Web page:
Piyumi: Of course. Well firstly thank you to you both for having me on the show. And I think it is actually quite a serendipitous and perhaps not an accidental move that it’s going from Womankind, to now CREA in terms of the trajectory of the conversation.

I was with Womankind for about five and a half years and loved my time there. It was quite a difficult decision actually, to move, but as many women’s rights organisations are, it’s quite a small organisation and very explicit about the fact that,[00:05:00] Womankind actually has a HR tagline, which is “give, get, grow, go”. Because there isn’t a huge amount of space for people to stay. And so, you know, very explicit about, in a sense, feeding the feminist sorority that’s around. And as a feminist, but very much a kind of South Asian feminist in my identity, I’ve lived in the UK now for about 17 years. I came here to do my Masters, my husband, who’s also Sri Lankan, also came around the same time, we just sort of fell into staying back in the UK as many Global South based professionals do. You want a little bit of global exposure and experience. So we stayed back. And I won’t go into all the gory details as to why, but life has turned out to be here now. This is our home, London, and we have two children whose identities are very much British.

So it was clear that I had [00:06:00] to continue to live in London to work. But I really wanted to continue to work in an organisation in a way that actually had direct impact on the Global South and preferably, the global South which was inclusive of, if not centered exclusively in, South Asia because that’s home, I’m Sri Lankan. And when I left Womankind, which I think is such a principled feminist organisation, which is very conscious of being located in the Global North and all the power dynamics that come with that and try to really ensure that Womankind’s role is a value add to whatever is being centered and led from the Global South.

So, really conscious of what is it that Womankind should really be bringing to the table? When I left Womankind I, or when I was thinking about it, I was really in a bit of a bind thinking, where do I go from here? [00:07:00] Because quite honestly, in my view, there aren’t a tonne of organisations which are located in the UK, located in London, perhaps now with hybrid working, things are opening up much more, um, which are women’s rights organisations, are feminist explicitly, as well as work in an impactful, direct way in the Global South. There aren’t tonnes of us out there and I really felt like, oh my God, I’m going to have to compromise.

And it couldn’t be a compromise on geography. So it had to be, I’m going to have to compromise in terms of the kinds of organisation that I ended up working in. And with no disrespect to my colleagues who work in INGOs, I had this creeping dread that that’s where I might have to kind of look for my next job. If I still wanted to center working or making a difference in the Global South, did it have to be through an INGO? Which very honestly does not, I think it, it doesn’t [00:08:00] have the luxury perhaps of being feminist in their approach. I know a number of them might call themselves that, but very honestly, I don’t think they can follow feminist principles and work in those large structures.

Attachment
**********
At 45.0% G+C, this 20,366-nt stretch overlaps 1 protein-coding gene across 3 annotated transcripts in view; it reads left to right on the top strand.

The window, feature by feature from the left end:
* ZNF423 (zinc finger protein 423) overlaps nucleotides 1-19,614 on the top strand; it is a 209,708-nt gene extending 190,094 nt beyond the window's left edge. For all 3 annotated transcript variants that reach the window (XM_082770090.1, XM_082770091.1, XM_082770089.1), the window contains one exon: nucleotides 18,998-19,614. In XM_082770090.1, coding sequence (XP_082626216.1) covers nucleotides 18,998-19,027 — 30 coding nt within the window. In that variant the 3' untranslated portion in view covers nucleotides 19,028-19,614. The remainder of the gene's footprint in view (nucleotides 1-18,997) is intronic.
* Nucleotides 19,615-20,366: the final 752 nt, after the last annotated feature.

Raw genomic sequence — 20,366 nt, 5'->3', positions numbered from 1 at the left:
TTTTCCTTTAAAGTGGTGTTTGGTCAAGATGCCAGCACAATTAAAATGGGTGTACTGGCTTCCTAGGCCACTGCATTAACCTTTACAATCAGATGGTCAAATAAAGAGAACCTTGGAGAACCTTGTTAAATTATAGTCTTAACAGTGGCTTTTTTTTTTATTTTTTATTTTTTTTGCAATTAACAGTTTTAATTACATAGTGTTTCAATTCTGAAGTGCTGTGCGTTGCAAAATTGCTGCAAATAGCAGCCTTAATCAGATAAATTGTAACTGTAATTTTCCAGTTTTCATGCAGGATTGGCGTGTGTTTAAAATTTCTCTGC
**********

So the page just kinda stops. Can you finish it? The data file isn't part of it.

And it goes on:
So to get a job with CREA was a dream come true. And I think what is really pivotal about CREA and what’s different about being at CREA versus Womankind is that it is an organisation that is absolutely anchored, located historically, with the kind of herstory of the organisation, very much clear about being Southern- based, Southern- led organisation. 23 years since the organisation’s come about and the organisation has so much credibility , to your point, Kate, in not only being Southern- led, but being able to then inform global processes and dialogue and conversations about [00:09:00] how we really push the agenda, what the feminist fault lines are, really not just influencing the agenda, but very frequently really kind of forming the agenda, influencing what the next thing will be rather than what is ongoing right now. And that is, I think, a position that organisations like Womankind – they are few and far between – they can’t take it because they’re not anchored in the Global South. And that’s why Womankind in a way, will not try to do some of the things that CREA do.

 And I think that’s the amazing benefit that I now have as a woman who is of South Asian origin, very much still identifies as at best, Sri Lankan British, who then has the amazing ability to continue to live in London because perhaps of the few things that Covid have given us, and work in a [00:10:00] hybrid way with an organisation that very much is anchored and led in and by the Global South, but continues to be able to be a big influencer and has a very distinct seat at the table, which is CREA.

And I don’t think, I mean there’s JASS as another organisation, of course, AWID and a number of other organisations that have a global presence. So many women’s rights organisations and feminist organisations which are globally led, don’t necessarily have the ability to translate what happens at a local and national level into global influence. I think that’s the difference that organisations like CREA have. I don’t know if I’ve answered the question.